Intel CEO Relishes 'Competitive Fun' With Apple, Wants To Make It Less Reliant On TSMC
While many Apple fans brushed off the Intel ads as ill-considered, PC enthusiasts nodded in agreement. As for new Intel CEO Pat Gelsinger, he sees the ads as having “competitive fun” with Apple. “Obviously, you’ve seen some of the competitive energies resume because there’s a lot of great innovation to be done, and we haven’t seen PC demand at this level for a decade and a half,” said Gelsinger in an interview with Yahoo Finance. “The world needs more of that, and there is competitive fun going on with Apple and the Mac ecosystem.”
Gelsinger is, of course, talking about the fact that Apple is plotting a new path with Apple Silicon for Macs, which started with the 8-core M1 SoC. However, the company will eventually displace Intel processors entirely as it introduces even more powerful SoCs that will power every single Mac that it sells. This process will take a few years and will mean that Intel will lose a high-profile customer.
But it doesn’t have to be that way in Intel’s eyes; the company announced earlier this week the formation of the standalone Intel Foundry Service (IFS). IFS will set aside semiconductor capacity to serve a broad range of customers across the globe in fabs stationed in the United States and Europe. So, if Intel can’t sell its own Core and Xeon processors to Apple in the near future, it would be more than willing to manufacturer Apple Silicon in its fabs to diversify the Cupertino company’s supplier portfolio.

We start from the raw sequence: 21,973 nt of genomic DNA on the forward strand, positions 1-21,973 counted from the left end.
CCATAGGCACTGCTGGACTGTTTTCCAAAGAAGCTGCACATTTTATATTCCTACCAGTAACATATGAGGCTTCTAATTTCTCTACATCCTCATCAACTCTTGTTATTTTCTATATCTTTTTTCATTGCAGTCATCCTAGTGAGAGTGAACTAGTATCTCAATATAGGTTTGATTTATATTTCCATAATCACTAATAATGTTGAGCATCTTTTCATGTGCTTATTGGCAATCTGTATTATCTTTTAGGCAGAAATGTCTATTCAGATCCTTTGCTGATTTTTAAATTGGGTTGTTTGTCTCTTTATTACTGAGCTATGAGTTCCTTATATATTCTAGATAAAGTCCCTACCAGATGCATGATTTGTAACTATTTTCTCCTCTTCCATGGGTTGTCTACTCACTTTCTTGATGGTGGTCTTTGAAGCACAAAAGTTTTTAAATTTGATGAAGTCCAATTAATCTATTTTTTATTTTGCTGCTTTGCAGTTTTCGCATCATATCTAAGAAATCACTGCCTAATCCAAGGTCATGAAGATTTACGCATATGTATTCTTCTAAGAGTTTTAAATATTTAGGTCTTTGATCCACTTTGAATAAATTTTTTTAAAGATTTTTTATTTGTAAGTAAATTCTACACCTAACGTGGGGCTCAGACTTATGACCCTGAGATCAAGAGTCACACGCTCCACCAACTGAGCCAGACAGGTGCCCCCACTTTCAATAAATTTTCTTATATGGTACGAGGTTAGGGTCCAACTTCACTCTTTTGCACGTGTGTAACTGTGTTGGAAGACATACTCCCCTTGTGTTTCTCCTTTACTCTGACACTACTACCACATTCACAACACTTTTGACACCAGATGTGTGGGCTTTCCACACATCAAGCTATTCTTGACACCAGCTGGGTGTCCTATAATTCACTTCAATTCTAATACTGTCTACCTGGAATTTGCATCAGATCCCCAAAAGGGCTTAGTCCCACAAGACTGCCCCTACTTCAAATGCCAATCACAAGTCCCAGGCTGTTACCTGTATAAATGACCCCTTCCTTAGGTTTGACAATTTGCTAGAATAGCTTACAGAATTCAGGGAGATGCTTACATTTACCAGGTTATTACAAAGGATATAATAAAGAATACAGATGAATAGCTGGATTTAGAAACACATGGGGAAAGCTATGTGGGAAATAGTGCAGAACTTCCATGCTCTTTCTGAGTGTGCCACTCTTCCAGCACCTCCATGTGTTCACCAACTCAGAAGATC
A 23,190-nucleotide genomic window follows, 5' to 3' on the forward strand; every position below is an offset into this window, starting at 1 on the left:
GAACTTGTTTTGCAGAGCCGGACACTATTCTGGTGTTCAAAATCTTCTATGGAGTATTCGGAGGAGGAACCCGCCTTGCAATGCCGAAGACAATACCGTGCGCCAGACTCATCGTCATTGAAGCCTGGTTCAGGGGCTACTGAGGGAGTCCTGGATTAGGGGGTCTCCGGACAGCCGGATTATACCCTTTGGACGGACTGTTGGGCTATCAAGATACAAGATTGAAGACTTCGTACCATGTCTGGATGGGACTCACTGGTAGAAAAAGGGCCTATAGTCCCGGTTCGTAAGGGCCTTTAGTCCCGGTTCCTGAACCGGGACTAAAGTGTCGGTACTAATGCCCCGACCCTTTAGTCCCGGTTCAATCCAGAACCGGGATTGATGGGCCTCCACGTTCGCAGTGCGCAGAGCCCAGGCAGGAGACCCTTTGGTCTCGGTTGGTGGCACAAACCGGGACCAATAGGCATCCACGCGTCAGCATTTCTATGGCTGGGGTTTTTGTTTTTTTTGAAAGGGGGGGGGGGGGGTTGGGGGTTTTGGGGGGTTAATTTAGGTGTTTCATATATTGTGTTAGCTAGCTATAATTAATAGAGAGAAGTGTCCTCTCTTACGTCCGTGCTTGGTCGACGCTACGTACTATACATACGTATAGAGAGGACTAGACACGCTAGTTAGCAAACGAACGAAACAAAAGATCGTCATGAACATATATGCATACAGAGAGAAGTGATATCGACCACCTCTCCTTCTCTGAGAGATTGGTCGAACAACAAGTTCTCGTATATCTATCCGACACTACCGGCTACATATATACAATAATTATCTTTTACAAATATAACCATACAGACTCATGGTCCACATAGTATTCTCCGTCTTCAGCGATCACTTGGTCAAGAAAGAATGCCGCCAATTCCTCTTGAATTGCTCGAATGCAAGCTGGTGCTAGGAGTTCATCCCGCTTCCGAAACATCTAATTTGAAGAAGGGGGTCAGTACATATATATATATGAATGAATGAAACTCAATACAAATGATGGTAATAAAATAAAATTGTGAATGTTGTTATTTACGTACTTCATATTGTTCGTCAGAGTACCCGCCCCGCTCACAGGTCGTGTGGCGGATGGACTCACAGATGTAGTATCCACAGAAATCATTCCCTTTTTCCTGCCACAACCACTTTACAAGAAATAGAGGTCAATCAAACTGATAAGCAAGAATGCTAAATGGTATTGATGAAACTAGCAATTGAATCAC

“I hope to make them a big foundry customer because today they’re wholly dependent on Taiwan Semiconductor,” Gelsinger explained. “We want to present great options for them to leverage our foundry services, as well, just like we’re working with Qualcomm and Microsoft to leverage our foundry.”
It’s correct to note that Apple is at the mercy of TSMC for producing the SoCs that power every single iPhone, iPad, Apple Watch, Apple TV, and HomePod sold today. Throw in the current M1-based Macs and future computers with Apple Silicon, and you can see why it might not be wise for Apple to rely so heavily on one foundry. The global chip shortages currently taking place make such a singular focus on a supplier even riskier. Whether Apple decides to use IFS in the future remains to be seen, but it’s a distinct possibility if Intel can meet Apple’s exacting demands for SoC production.